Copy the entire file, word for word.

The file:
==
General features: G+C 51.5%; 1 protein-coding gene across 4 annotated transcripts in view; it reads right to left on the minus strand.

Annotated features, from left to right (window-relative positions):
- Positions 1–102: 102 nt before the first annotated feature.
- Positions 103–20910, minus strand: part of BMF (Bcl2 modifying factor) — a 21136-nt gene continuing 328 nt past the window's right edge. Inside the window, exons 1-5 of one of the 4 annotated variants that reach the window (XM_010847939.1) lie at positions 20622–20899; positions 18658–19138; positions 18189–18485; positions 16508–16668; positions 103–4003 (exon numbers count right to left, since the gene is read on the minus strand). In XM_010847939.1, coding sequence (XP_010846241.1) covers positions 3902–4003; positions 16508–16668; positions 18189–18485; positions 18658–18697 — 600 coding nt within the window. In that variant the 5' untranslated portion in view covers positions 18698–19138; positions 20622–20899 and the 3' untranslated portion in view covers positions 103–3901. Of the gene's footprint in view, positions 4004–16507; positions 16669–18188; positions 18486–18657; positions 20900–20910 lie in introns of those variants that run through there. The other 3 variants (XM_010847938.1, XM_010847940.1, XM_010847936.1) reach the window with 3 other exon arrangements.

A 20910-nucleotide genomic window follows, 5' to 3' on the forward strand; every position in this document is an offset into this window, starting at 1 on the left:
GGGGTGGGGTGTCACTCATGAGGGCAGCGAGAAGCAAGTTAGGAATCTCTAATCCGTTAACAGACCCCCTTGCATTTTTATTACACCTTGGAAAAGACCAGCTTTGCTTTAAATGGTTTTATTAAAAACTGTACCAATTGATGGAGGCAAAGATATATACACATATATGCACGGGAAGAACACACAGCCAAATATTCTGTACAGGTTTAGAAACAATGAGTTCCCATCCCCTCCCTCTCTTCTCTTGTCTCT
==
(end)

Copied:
General features: G+C 51.5%; 1 protein-coding gene across 4 annotated transcripts in view; it reads right to left on the minus strand.

Annotated features, from left to right (window-relative positions):
- Positions 1–102: 102 nt before the first annotated feature.
- Positions 103–20910, minus strand: part of BMF (Bcl2 modifying factor) — a 21136-nt gene continuing 328 nt past the window's right edge. Inside the window, exons 1-5 of one of the 4 annotated variants that reach the window (XM_010847939.1) lie at positions 20622–20899; positions 18658–19138; positions 18189–18485; positions 16508–16668; positions 103–4003 (exon numbers count right to left, since the gene is read on the minus strand). In XM_010847939.1, coding sequence (XP_010846241.1) covers positions 3902–4003; positions 16508–16668; positions 18189–18485; positions 18658–18697 — 600 coding nt within the window. In that variant the 5' untranslated portion in view covers positions 18698–19138; positions 20622–20899 and the 3' untranslated portion in view covers positions 103–3901. Of the gene's footprint in view, positions 4004–16507; positions 16669–18188; positions 18486–18657; positions 20900–20910 lie in introns of those variants that run through there. The other 3 variants (XM_010847938.1, XM_010847940.1, XM_010847936.1) reach the window with 3 other exon arrangements.

A 20910-nucleotide genomic window follows, 5' to 3' on the forward strand; every position in this document is an offset into this window, starting at 1 on the left:
GGGGTGGGGTGTCACTCATGAGGGCAGCGAGAAGCAAGTTAGGAATCTCTAATCCGTTAACAGACCCCCTTGCATTTTTATTACACCTTGGAAAAGACCAGCTTTGCTTTAAATGGTTTTATTAAAAACTGTACCAATTGATGGAGGCAAAGATATATACACATATATGCACGGGAAGAACACACAGCCAAATATTCTGTACAGGTTTAGAAACAATGAGTTCCCATCCCCTCCCTCTCTTCTCTTGTCTCT